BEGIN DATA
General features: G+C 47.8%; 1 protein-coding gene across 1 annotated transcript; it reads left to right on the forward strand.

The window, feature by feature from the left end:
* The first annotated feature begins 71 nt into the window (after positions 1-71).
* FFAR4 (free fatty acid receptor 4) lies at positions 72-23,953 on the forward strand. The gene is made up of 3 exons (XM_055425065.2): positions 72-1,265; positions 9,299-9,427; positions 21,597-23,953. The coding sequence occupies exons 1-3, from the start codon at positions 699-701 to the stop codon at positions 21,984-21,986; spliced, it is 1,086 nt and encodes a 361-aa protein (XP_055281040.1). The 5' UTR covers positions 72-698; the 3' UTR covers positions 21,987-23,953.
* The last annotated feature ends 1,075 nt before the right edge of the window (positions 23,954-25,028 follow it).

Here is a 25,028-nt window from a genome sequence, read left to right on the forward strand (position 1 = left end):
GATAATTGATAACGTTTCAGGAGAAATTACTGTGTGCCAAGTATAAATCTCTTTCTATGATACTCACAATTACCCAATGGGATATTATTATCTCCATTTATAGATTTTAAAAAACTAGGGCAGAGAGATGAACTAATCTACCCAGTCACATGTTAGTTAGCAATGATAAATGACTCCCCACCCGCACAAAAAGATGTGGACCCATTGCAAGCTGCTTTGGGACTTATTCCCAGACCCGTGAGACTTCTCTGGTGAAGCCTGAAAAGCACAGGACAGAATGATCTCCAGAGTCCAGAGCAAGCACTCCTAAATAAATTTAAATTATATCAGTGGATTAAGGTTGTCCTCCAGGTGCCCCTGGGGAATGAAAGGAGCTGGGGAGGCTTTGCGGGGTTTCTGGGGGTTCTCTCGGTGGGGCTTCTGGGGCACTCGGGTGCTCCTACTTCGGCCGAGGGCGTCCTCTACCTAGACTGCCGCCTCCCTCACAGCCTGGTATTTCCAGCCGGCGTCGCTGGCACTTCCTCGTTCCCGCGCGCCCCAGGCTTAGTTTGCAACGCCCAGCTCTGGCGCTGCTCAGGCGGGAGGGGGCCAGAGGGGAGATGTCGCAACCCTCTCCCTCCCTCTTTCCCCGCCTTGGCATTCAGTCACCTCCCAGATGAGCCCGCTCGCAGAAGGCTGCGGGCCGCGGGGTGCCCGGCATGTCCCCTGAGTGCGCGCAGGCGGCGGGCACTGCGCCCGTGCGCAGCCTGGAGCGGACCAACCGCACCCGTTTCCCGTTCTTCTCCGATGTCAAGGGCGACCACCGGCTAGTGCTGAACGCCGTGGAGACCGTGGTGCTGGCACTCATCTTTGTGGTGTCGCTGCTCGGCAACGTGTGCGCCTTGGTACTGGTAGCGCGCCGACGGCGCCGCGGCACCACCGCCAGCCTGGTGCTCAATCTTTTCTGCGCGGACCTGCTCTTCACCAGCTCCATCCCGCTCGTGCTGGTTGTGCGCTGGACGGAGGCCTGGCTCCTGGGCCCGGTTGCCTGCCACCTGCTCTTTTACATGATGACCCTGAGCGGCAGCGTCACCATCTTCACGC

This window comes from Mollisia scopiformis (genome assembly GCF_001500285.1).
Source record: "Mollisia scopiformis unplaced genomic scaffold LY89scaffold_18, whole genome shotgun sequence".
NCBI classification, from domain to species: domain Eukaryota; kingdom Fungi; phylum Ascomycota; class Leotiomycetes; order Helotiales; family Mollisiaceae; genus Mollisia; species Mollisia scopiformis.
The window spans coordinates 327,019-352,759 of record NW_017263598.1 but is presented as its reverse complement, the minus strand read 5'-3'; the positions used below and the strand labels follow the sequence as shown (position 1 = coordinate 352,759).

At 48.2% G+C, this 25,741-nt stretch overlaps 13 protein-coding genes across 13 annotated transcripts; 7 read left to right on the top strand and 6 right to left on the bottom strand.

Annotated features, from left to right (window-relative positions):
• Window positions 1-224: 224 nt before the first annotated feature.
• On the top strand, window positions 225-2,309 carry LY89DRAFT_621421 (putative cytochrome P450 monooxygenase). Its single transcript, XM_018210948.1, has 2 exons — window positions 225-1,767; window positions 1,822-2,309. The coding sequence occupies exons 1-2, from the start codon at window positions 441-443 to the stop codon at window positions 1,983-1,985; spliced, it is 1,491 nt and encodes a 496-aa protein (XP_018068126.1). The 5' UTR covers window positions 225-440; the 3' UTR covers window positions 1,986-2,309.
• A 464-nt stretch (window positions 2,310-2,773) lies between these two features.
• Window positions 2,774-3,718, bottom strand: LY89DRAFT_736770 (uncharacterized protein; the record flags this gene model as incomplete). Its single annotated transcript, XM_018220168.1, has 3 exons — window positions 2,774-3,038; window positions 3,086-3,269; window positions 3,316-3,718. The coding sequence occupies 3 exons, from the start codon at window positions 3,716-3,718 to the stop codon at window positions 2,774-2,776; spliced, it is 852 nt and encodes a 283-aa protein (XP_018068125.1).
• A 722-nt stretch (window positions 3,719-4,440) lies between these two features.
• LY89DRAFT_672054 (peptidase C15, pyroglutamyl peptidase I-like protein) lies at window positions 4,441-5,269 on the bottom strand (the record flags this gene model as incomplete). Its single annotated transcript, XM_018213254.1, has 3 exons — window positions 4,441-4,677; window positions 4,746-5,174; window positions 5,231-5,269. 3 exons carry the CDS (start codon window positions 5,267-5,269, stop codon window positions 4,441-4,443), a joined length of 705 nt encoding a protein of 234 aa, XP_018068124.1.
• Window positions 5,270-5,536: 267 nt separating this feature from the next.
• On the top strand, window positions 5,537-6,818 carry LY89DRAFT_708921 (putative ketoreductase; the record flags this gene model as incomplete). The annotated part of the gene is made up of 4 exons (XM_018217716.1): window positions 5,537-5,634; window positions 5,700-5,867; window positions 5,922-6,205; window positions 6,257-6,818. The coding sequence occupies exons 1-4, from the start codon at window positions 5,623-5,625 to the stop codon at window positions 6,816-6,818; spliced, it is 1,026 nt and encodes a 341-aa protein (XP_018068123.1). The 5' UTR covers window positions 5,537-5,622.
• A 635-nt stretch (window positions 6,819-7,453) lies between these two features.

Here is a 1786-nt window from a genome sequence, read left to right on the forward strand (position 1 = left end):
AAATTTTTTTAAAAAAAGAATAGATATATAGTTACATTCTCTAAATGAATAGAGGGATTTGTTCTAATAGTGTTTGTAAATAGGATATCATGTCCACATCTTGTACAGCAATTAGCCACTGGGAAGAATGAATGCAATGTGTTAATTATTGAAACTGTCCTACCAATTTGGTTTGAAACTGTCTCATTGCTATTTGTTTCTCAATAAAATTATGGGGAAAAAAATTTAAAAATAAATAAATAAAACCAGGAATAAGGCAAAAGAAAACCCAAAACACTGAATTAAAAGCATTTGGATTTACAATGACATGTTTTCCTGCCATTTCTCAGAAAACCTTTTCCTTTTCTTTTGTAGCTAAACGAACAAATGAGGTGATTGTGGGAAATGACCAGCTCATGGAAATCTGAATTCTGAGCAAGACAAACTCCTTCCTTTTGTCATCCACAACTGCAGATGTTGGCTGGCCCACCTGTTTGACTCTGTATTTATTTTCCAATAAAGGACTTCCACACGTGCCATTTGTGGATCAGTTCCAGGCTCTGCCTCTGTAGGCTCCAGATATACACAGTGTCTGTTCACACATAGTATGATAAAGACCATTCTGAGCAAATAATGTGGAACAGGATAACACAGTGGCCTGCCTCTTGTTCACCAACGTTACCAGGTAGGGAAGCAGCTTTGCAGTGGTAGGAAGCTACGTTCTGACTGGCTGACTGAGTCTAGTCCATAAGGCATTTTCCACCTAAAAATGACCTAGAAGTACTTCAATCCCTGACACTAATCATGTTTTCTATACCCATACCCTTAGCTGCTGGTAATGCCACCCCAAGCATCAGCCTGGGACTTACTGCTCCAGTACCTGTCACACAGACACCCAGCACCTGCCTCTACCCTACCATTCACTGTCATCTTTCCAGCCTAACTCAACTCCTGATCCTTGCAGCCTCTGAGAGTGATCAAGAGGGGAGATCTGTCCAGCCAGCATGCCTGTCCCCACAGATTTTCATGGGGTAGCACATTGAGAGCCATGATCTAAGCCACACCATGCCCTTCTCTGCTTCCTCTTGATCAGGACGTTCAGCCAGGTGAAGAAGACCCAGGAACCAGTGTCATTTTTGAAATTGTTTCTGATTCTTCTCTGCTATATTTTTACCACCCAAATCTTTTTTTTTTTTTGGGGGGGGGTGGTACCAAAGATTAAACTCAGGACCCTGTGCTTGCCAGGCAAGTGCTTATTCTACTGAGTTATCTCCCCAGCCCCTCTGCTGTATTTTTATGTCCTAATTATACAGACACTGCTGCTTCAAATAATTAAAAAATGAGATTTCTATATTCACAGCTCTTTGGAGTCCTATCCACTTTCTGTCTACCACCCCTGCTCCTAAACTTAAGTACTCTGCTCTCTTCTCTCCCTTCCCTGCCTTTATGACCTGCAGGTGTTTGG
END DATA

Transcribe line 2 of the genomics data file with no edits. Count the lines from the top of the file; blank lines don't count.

The window, feature by feature from the left end: